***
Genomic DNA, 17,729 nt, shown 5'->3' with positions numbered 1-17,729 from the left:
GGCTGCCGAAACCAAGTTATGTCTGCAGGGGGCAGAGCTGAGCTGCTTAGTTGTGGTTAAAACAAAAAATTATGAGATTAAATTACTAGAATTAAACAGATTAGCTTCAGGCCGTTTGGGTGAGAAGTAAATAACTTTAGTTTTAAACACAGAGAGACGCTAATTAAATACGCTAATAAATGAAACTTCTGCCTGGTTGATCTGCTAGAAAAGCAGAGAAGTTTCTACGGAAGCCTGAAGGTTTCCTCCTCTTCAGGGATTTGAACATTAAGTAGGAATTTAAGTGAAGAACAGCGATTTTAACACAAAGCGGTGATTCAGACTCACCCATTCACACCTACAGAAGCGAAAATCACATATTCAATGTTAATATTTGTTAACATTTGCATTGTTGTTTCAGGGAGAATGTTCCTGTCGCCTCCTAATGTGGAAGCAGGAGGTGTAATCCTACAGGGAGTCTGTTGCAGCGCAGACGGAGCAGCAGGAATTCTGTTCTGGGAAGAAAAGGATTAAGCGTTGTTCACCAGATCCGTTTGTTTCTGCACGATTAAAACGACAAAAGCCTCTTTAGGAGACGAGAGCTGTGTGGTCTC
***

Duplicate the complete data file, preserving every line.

Genomic DNA, 17,729 nt, shown 5'->3' with positions numbered 1-17,729 from the left:
GGCTGCCGAAACCAAGTTATGTCTGCAGGGGGCAGAGCTGAGCTGCTTAGTTGTGGTTAAAACAAAAAATTATGAGATTAAATTACTAGAATTAAACAGATTAGCTTCAGGCCGTTTGGGTGAGAAGTAAATAACTTTAGTTTTAAACACAGAGAGACGCTAATTAAATACGCTAATAAATGAAACTTCTGCCTGGTTGATCTGCTAGAAAAGCAGAGAAGTTTCTACGGAAGCCTGAAGGTTTCCTCCTCTTCAGGGATTTGAACATTAAGTAGGAATTTAAGTGAAGAACAGCGATTTTAACACAAAGCGGTGATTCAGACTCACCCATTCACACCTACAGAAGCGAAAATCACATATTCAATGTTAATATTTGTTAACATTTGCATTGTTGTTTCAGGGAGAATGTTCCTGTCGCCTCCTAATGTGGAAGCAGGAGGTGTAATCCTACAGGGAGTCTGTTGCAGCGCAGACGGAGCAGCAGGAATTCTGTTCTGGGAAGAAAAGGATTAAGCGTTGTTCACCAGATCCGTTTGTTTCTGCACGATTAAAACGACAAAAGCCTCTTTAGGAGACGAGAGCTGTGTGGTCTC